The Herbalist's Mortar and Pestle
First up, let's get the names of the two pieces clear. There are two pieces to the toolset we call mortar and pestle: mortar is the bowl and the club-like tool is called a pestle. The word for the savoury, herby green sauce known as Pesto, comes from the pestle that was originally used to make that delicious sauce. Of course, now with blenders and food processors, the mortar and pestle toolset is rarely used to make pesto.
For those that love to approach cooking from an artisanal perspective, mortar and pestle units are available in sizes from miniature to giant, and in several different materials. I prefer ceramic for grinding garlic and fresh herbs. Anyone who uses a ceramic mortar to grind fresh turmeric knows that everything ends up being stained a bright yellow-orange colour. A quick swish with a quarter of a fresh lemon restores both the bowl and pestle to their pristine white.
For grinding nuts and seeds, I turn to my stone or cast iron mortar and pestle because the heavier weight keeps the bowl from moving around on the work surface as I grind. I season all of my cast iron utensils with a light application of cooking oil to keep them from rusting. After using my cast iron mortar and pestle, clean-up is easy. I wipe the inside of the bowl and the pestle with a warm, damp cloth and re-apply a light coat of oil.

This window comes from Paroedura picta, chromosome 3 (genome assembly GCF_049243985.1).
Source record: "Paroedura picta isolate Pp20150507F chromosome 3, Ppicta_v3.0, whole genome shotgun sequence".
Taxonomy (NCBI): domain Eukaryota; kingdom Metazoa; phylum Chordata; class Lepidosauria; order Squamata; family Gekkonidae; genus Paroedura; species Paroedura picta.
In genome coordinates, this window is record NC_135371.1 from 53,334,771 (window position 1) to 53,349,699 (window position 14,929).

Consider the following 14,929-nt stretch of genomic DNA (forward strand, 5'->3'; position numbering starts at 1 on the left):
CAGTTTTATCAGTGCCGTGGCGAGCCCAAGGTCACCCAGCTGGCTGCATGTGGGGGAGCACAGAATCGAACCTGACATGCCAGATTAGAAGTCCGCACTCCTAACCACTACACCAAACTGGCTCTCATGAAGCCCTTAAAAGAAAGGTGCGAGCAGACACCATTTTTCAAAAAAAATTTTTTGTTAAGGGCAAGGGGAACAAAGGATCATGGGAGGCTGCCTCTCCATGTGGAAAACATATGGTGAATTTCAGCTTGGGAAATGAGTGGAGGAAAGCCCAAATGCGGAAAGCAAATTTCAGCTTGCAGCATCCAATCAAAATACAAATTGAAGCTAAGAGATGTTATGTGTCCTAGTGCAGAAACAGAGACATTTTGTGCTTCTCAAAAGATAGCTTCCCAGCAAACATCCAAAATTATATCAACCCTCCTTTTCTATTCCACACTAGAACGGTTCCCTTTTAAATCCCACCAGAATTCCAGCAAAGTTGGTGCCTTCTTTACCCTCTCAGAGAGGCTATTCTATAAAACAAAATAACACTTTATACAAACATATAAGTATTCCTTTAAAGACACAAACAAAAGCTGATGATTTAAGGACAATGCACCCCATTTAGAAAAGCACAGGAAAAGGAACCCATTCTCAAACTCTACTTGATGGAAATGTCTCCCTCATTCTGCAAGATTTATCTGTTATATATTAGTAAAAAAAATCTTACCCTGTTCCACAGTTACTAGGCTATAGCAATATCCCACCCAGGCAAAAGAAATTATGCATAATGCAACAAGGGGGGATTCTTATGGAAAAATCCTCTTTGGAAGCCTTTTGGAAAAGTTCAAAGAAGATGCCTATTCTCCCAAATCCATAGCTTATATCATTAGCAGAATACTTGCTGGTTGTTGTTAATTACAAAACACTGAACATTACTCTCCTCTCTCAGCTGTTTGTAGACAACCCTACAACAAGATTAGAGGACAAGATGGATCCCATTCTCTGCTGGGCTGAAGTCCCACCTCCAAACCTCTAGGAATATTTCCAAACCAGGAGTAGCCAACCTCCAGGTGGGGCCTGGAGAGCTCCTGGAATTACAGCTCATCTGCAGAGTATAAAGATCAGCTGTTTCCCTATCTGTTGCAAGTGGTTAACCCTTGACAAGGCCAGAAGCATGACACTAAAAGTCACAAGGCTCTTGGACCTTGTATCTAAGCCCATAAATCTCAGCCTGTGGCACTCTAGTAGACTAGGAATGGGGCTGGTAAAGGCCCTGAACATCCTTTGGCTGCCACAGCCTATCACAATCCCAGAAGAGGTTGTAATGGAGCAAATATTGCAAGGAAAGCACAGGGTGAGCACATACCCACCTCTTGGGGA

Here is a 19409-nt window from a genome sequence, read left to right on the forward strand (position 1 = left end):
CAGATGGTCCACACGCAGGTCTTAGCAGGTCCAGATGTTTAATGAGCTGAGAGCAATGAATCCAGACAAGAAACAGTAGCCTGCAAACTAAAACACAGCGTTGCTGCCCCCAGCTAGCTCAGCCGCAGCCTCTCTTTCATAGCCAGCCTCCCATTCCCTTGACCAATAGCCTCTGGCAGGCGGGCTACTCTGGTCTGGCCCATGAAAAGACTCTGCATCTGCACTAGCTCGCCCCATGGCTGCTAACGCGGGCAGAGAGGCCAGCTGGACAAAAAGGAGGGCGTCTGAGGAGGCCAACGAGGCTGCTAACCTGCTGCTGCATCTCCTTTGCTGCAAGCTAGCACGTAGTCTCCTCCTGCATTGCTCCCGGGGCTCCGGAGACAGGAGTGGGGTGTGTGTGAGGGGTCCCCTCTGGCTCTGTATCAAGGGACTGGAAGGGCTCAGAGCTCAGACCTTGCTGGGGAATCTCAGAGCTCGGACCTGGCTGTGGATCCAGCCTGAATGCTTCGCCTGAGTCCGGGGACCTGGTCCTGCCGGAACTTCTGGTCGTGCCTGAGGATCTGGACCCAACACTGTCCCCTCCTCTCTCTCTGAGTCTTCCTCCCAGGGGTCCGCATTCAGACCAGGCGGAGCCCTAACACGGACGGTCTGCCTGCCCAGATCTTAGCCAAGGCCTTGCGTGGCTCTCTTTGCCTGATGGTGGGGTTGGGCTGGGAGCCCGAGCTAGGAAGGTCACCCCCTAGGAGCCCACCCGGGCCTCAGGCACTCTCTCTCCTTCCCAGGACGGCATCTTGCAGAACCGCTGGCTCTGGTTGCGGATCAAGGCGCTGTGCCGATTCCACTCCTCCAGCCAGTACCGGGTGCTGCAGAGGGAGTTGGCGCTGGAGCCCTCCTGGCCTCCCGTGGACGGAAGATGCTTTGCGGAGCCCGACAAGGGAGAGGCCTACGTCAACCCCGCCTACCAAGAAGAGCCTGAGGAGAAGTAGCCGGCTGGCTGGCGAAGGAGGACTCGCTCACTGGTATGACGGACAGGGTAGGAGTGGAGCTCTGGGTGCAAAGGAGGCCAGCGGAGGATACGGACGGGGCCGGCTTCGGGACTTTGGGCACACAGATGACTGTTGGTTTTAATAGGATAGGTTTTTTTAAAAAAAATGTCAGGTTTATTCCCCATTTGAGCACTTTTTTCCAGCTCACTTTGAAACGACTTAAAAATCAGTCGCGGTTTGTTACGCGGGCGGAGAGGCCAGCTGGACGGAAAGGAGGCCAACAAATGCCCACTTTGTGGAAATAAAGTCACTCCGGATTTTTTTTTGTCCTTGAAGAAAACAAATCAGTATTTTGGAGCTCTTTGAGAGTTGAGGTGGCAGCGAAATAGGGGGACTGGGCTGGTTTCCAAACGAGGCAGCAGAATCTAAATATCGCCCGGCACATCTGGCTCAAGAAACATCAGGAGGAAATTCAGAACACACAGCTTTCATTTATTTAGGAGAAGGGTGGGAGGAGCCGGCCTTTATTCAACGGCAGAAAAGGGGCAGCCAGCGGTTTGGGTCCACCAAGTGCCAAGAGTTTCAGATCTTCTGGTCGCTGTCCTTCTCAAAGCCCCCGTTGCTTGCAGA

Muddling mint with sugar and other fragrant herbs for cocktails is easy using a ceramic mortar and pestle. Try bruising 2 fresh mint sprigs with 1 tablespoon granulated sugar in the mortar and pestle–you don't need to mash, just thump the mint one or two times to release the essential oil into the sugar. Your Cuba Libra cocktails will have a mixologist's flair.